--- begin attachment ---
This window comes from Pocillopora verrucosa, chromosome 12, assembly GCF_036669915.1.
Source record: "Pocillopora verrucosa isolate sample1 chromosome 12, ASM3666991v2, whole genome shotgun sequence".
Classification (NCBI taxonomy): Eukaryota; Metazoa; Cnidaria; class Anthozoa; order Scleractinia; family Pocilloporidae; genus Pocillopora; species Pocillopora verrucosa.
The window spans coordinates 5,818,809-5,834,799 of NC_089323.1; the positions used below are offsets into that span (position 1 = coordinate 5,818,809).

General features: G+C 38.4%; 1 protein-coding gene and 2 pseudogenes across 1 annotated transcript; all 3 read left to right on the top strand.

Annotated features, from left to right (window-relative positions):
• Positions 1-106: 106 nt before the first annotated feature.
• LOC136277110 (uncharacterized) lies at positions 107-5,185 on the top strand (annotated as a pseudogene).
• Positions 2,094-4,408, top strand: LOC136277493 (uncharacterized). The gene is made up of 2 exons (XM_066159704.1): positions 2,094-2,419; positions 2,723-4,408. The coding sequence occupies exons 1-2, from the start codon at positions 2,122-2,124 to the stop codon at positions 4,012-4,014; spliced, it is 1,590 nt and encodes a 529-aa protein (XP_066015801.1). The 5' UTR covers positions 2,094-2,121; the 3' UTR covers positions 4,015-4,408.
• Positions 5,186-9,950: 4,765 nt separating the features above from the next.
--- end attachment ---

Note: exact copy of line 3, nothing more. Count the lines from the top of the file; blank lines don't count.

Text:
Classification (NCBI taxonomy): Eukaryota; Metazoa; Cnidaria; class Anthozoa; order Scleractinia; family Pocilloporidae; genus Pocillopora; species Pocillopora verrucosa.